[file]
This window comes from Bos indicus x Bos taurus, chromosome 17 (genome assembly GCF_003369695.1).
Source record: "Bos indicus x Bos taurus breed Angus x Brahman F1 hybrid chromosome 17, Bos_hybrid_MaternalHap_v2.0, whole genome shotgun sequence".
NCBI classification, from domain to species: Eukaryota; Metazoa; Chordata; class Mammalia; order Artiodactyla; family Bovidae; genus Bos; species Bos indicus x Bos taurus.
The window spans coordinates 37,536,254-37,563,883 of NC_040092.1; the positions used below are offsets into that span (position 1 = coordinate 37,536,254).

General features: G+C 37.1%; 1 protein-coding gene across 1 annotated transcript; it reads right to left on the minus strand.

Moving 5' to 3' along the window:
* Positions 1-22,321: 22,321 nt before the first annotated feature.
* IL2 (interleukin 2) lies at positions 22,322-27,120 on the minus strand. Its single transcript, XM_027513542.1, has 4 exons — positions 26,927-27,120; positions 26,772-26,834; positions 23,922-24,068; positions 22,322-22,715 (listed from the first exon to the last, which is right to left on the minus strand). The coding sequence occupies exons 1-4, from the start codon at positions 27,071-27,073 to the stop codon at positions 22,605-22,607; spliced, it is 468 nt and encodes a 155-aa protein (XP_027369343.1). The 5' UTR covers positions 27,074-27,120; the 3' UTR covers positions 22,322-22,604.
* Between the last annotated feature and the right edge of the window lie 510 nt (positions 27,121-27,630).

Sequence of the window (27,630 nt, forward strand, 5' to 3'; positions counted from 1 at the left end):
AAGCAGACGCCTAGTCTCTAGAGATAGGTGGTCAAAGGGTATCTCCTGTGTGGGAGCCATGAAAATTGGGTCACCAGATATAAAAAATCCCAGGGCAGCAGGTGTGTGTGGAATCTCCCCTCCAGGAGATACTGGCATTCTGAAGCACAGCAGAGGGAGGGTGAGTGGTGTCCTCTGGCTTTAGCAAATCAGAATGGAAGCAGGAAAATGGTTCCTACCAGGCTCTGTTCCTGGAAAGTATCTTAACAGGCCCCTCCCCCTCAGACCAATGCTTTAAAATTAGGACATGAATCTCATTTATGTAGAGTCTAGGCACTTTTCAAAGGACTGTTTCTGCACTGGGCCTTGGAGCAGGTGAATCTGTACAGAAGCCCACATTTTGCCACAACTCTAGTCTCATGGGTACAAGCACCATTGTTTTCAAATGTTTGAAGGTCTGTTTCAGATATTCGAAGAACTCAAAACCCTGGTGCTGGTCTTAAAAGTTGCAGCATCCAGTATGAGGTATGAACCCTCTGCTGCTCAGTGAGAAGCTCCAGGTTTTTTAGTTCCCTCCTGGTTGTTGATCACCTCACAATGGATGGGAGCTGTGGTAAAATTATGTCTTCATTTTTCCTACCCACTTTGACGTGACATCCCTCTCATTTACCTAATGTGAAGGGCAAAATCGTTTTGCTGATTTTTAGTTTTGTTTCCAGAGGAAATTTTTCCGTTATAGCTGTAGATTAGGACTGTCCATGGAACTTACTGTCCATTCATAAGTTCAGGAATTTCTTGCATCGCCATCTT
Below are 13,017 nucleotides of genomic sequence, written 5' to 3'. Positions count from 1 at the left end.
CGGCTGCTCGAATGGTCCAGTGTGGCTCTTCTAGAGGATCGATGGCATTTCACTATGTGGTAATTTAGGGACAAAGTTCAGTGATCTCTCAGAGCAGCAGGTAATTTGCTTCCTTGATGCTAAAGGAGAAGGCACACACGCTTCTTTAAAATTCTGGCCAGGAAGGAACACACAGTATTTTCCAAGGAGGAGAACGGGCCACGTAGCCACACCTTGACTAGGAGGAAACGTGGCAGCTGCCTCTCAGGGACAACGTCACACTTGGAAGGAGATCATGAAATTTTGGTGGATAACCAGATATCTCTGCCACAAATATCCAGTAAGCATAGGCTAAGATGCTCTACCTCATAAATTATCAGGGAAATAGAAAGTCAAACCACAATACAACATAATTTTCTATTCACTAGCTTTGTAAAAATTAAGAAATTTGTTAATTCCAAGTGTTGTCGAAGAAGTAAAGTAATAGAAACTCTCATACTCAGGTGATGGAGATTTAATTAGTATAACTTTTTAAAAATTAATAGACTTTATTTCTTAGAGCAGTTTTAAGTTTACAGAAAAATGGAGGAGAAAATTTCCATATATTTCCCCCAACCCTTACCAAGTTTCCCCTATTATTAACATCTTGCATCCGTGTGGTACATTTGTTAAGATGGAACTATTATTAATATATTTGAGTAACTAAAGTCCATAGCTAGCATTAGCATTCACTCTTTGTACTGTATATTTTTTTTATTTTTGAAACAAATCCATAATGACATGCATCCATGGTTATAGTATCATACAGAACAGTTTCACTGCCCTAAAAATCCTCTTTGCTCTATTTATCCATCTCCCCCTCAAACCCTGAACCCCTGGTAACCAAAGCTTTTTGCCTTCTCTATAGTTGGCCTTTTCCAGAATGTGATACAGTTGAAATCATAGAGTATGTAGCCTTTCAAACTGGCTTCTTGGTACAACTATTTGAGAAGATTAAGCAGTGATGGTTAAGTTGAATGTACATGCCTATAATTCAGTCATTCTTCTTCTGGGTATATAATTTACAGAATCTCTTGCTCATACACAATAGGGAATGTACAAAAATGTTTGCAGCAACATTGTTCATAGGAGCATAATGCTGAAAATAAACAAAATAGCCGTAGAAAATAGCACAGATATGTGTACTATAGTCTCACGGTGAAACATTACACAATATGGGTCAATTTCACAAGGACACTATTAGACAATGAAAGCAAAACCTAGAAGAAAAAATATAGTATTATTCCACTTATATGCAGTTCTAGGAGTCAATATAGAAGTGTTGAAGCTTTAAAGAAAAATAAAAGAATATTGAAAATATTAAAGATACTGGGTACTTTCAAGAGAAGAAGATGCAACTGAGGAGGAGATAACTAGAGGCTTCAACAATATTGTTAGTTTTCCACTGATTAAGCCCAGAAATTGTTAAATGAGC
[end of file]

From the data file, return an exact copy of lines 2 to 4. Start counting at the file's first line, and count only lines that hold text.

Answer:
Source record: "Bos indicus x Bos taurus breed Angus x Brahman F1 hybrid chromosome 17, Bos_hybrid_MaternalHap_v2.0, whole genome shotgun sequence".
NCBI classification, from domain to species: Eukaryota; Metazoa; Chordata; class Mammalia; order Artiodactyla; family Bovidae; genus Bos; species Bos indicus x Bos taurus.
The window spans coordinates 37,536,254-37,563,883 of NC_040092.1; the positions used below are offsets into that span (position 1 = coordinate 37,536,254).